Last Thursday at noon, the Masculinities Project, an organization that seeks to educate people on and bring awareness to interpersonal violence, led a march from Storke Tower to the Student Resource Building (SRB), ending with a bake sale to raise funds for survivors.
The Masculinities Project was started this school year by a coalition of UCSB faculty and staff. It aims to promote a healthier culture of masculinity in the hopes of reducing interpersonal violence and increasing the report of these crimes when they occur.
A few of the founding members include Don Lubach, Associate Dean of Students, and Seth Goradietsky, a psychologist at the Counseling and Psychological Services (CAPS) Gaucho Support Center.
The event began with a few speeches by some of the faculty members behind the project, one of which came from Lubach.
Lubach discussed the group and its works towards a campaign “against power-based gender violence.” He went on about the lasting, rippling effects of interpersonal and sexual assault, and said that the project “is in no way trying to condemn masculinity,” but to open discourse about it, and how to engage with it healthily.
The Masculinity Project wants men to understand that healthy masculinity has nothing to do with dominance or having power over others, which is the cause of much domestic violence in America. Additionally, their reasoning behind promoting healthy masculinity is twofold; not only to stop domestic violence, but to get more men to report when they themselves are victims.
According to the National Coalition Against Domestic Violence, one in four women and one in nine men experience “severe intimate partner physical violence,” and one in 10 women have been raped by a significant other. However, no such data exists for men, which is symptomatic of men’s disdain for appearing “weak” by being assaulted. The Masculinity Project hopes to amend that.
After the speeches, 40 marchers began walking through campus, holding signs distributed by the organization. One such sign described “The three D’s,” different approaches to intervening during a potential crime: using subtle distraction, delegating others to intervene, and directly calling out the perpetrator.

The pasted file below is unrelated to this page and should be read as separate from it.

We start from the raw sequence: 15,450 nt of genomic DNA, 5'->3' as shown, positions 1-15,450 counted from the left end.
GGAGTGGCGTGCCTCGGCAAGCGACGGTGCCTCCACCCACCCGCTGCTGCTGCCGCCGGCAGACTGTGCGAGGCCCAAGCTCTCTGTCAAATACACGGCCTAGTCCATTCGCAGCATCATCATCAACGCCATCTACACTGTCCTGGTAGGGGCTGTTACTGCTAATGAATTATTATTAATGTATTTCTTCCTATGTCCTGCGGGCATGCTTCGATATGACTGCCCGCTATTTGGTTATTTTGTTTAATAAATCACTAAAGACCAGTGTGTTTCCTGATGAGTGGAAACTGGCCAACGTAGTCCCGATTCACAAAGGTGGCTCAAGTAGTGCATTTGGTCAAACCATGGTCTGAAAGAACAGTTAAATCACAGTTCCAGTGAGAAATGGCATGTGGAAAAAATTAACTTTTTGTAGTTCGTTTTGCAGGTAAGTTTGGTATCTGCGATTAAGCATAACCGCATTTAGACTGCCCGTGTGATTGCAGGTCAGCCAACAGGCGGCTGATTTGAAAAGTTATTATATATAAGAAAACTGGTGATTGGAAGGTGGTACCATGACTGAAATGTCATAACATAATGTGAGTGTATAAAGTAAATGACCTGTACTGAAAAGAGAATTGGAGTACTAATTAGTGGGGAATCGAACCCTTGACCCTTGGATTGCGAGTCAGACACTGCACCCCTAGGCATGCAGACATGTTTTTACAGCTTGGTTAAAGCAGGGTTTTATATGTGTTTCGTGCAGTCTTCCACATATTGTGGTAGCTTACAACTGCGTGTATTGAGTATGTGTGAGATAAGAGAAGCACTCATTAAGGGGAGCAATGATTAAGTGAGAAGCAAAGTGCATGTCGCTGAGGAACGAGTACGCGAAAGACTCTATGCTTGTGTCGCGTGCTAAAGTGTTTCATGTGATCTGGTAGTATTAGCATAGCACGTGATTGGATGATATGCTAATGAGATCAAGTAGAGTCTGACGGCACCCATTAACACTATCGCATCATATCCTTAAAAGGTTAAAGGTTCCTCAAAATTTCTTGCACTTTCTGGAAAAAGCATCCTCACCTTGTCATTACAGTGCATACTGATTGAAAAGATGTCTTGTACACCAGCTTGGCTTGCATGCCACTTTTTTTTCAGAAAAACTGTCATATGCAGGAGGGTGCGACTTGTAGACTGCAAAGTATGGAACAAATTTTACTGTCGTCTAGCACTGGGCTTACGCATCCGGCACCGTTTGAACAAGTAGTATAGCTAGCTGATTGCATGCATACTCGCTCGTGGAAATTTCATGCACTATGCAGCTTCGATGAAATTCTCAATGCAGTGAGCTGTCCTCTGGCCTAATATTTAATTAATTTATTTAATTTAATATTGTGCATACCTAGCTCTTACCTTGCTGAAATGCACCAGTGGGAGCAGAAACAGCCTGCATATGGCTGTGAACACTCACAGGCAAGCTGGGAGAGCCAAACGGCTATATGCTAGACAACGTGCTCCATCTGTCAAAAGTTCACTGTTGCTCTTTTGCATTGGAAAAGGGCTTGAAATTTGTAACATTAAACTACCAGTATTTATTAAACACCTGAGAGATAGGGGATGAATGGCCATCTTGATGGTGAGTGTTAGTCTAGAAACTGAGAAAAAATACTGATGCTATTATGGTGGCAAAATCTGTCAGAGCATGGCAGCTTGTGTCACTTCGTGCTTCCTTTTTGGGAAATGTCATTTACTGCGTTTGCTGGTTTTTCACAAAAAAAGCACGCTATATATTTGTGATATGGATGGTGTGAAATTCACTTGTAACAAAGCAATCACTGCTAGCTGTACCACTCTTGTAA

The march proceeded to the SRB, where a bake sale selling doughnuts, Woodstock Cinnabread, gift cards for restaurants in Isla Vista, and cookies baked by members of The Masculinities Project greeted participants. Goradietsky, the main organizer of the march, explained how the bake sale would benefit survivors.
“We’re donating the money to an organization that provides resources to survivors. We’re still narrowing it down, but we’re fairly certain we’re going to give it to a rape crisis hotline in downtown Santa Barbara. We want to keep it local.”
April 24 is also “Denim Day,” where allies wear denim jeans and jackets to show support for survivors of sexual assault. Hosting the march on this specific date was no mere coincidence, according to Don Lubach; the organization hopes to make this a yearly event that grows as time goes on.
However, Goradietsky mentions that it’s important for everyone, and men especially, to keep these conversations going instead of only acknowledging these crimes and their survivors once or twice a year.
“You see this in the news all the time, and just recently with the … Kavanaugh hearings. We need to open up discussions when we so blatantly have a crisis … discussions between men and women, on how to offer support, on what consent is … it’s such a tricky concept, it needs to be talked about.”
According to Lebach, UCSB students and staff report more domestic and sexual violence than any other UC. However, he emphasizes that we can continue to do better, and that awareness about how incredibly often these offenses occur, and the long term effects they have, is integral to stopping interpersonal violence (IVP).
Studies also show that there is a link between IVP and depression and suicide, signalling the importance of crisis hotlines that the bake sale donations are going to.
The Masculinities Project hopes to start a website and allow community members to join the organization, but in the meantime, there are other ways for students to get involved. Goradietsky recommends participating in a “Green Dot Training,” which teach participants how to safely and effectively intervene in potentially violent scenarios, with methods such as the aforementioned “3 D’s.”
For those interested in becoming more knowledgeable on the subject, Tristin Bridge offers a class on the culture of masculinity in the sociology department.
If you are a witness to or a victim of IVP, Goradiestsky recommends talking to the UCPD’s Detective Kovena Avila, UCSB and Isla Vista’s dedicated interpersonal violence investigator. She can be contacted at (805) 893-3446 and email@example.com.